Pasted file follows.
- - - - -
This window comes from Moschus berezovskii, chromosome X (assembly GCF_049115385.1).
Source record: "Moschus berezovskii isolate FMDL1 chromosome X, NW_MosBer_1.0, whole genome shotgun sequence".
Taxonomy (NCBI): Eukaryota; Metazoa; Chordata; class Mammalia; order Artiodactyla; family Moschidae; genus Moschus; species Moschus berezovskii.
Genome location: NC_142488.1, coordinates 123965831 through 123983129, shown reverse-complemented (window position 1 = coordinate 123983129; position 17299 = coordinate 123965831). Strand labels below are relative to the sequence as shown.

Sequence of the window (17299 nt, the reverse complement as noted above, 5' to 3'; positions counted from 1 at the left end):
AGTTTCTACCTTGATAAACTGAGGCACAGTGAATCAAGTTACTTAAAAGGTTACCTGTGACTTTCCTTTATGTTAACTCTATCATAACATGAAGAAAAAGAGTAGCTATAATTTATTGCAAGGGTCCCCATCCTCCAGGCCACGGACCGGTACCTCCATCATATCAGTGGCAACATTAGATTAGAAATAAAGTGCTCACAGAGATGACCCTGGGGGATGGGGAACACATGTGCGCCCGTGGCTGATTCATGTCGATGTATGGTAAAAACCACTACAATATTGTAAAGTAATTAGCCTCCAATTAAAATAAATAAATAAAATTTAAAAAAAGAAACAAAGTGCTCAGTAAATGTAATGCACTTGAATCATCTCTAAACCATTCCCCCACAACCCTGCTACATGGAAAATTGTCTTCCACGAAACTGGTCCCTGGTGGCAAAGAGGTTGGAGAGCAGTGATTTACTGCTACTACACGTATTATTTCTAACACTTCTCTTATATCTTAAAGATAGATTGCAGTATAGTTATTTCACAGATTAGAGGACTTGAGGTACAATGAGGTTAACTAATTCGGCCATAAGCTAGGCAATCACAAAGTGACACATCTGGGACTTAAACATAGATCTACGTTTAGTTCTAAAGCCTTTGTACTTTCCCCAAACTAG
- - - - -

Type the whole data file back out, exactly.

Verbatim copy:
This window comes from Moschus berezovskii, chromosome X (assembly GCF_049115385.1).
Source record: "Moschus berezovskii isolate FMDL1 chromosome X, NW_MosBer_1.0, whole genome shotgun sequence".
Taxonomy (NCBI): Eukaryota; Metazoa; Chordata; class Mammalia; order Artiodactyla; family Moschidae; genus Moschus; species Moschus berezovskii.
Genome location: NC_142488.1, coordinates 123965831 through 123983129, shown reverse-complemented (window position 1 = coordinate 123983129; position 17299 = coordinate 123965831). Strand labels below are relative to the sequence as shown.

Sequence of the window (17299 nt, the reverse complement as noted above, 5' to 3'; positions counted from 1 at the left end):
AGTTTCTACCTTGATAAACTGAGGCACAGTGAATCAAGTTACTTAAAAGGTTACCTGTGACTTTCCTTTATGTTAACTCTATCATAACATGAAGAAAAAGAGTAGCTATAATTTATTGCAAGGGTCCCCATCCTCCAGGCCACGGACCGGTACCTCCATCATATCAGTGGCAACATTAGATTAGAAATAAAGTGCTCACAGAGATGACCCTGGGGGATGGGGAACACATGTGCGCCCGTGGCTGATTCATGTCGATGTATGGTAAAAACCACTACAATATTGTAAAGTAATTAGCCTCCAATTAAAATAAATAAATAAAATTTAAAAAAAGAAACAAAGTGCTCAGTAAATGTAATGCACTTGAATCATCTCTAAACCATTCCCCCACAACCCTGCTACATGGAAAATTGTCTTCCACGAAACTGGTCCCTGGTGGCAAAGAGGTTGGAGAGCAGTGATTTACTGCTACTACACGTATTATTTCTAACACTTCTCTTATATCTTAAAGATAGATTGCAGTATAGTTATTTCACAGATTAGAGGACTTGAGGTACAATGAGGTTAACTAATTCGGCCATAAGCTAGGCAATCACAAAGTGACACATCTGGGACTTAAACATAGATCTACGTTTAGTTCTAAAGCCTTTGTACTTTCCCCAAACTAG